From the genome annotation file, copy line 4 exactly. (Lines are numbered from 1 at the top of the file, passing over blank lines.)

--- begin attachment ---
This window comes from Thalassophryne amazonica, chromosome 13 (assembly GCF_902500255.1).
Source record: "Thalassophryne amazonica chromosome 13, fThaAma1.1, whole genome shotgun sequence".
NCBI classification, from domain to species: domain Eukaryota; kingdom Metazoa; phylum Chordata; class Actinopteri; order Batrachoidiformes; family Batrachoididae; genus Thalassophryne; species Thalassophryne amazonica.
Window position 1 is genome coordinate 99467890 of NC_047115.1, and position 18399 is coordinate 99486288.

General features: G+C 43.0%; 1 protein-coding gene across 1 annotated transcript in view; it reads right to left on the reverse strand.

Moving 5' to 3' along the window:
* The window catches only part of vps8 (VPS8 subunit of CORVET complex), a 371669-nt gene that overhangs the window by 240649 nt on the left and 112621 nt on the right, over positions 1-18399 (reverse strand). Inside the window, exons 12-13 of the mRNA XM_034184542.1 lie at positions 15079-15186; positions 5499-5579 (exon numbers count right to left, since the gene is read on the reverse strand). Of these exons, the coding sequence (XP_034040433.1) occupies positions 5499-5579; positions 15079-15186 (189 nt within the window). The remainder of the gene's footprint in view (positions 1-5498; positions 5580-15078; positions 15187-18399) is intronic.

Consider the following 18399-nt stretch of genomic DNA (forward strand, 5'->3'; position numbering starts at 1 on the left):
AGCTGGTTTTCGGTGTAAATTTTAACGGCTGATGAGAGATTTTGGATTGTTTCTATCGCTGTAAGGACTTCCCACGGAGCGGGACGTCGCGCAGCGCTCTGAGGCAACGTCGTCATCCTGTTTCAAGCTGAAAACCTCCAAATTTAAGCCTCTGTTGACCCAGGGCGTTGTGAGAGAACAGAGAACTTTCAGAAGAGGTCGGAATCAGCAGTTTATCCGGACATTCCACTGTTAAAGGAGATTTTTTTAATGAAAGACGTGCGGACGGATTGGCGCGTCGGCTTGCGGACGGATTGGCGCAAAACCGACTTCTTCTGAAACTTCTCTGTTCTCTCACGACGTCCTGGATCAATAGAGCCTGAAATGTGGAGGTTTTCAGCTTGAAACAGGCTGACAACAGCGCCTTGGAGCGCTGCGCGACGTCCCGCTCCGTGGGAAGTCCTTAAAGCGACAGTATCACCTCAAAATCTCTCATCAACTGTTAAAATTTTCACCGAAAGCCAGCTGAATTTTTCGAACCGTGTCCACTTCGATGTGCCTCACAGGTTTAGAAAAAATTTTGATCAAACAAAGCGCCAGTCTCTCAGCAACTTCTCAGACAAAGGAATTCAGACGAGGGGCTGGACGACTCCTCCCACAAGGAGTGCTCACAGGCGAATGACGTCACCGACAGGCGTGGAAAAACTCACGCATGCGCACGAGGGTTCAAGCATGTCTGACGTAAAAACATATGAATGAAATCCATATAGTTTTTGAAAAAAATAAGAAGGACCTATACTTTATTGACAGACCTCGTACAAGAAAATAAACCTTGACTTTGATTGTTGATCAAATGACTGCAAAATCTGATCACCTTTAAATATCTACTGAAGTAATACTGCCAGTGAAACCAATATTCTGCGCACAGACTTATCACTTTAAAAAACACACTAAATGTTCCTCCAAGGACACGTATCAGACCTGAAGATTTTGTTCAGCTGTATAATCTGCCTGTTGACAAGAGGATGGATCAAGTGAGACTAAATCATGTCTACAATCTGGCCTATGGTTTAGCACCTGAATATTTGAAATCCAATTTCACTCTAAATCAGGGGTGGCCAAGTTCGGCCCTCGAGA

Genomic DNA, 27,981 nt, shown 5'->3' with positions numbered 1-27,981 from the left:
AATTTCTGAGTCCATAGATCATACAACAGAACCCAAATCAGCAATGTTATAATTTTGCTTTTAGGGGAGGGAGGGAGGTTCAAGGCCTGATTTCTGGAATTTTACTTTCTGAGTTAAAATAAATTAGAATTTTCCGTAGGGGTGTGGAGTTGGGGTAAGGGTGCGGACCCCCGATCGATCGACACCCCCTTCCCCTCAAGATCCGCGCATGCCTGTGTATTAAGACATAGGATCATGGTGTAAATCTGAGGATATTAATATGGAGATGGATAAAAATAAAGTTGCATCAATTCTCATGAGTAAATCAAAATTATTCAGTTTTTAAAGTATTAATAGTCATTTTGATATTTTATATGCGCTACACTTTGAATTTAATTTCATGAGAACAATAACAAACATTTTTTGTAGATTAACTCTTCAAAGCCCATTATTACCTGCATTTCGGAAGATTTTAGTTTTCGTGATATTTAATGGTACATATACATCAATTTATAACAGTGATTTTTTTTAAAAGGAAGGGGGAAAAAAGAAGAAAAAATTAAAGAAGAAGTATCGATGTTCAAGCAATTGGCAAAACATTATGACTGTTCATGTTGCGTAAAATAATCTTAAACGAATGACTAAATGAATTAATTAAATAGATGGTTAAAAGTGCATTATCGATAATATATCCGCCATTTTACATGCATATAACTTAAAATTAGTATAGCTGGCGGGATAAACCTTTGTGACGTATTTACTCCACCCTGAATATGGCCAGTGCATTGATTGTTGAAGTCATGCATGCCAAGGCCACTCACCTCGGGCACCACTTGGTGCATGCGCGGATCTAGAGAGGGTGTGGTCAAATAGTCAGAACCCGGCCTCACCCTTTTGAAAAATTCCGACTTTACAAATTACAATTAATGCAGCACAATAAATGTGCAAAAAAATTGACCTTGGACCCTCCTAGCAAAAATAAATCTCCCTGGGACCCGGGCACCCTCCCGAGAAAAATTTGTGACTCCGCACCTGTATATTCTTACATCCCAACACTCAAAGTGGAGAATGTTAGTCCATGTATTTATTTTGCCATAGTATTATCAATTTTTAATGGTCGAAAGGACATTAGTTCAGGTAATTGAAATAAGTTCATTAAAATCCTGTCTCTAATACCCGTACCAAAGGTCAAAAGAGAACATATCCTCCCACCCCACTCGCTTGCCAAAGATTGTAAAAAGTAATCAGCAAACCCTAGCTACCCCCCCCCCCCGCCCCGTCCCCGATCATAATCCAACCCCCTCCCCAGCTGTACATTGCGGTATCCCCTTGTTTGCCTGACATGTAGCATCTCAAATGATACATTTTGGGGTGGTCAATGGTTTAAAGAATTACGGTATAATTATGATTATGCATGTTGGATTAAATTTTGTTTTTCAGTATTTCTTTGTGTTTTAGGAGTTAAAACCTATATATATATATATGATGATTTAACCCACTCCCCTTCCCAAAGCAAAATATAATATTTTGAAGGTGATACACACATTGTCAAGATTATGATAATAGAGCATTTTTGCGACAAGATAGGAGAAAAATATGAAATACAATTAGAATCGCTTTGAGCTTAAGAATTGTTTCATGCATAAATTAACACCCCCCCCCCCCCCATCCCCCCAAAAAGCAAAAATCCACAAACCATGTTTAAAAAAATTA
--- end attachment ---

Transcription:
Window position 1 is genome coordinate 99467890 of NC_047115.1, and position 18399 is coordinate 99486288.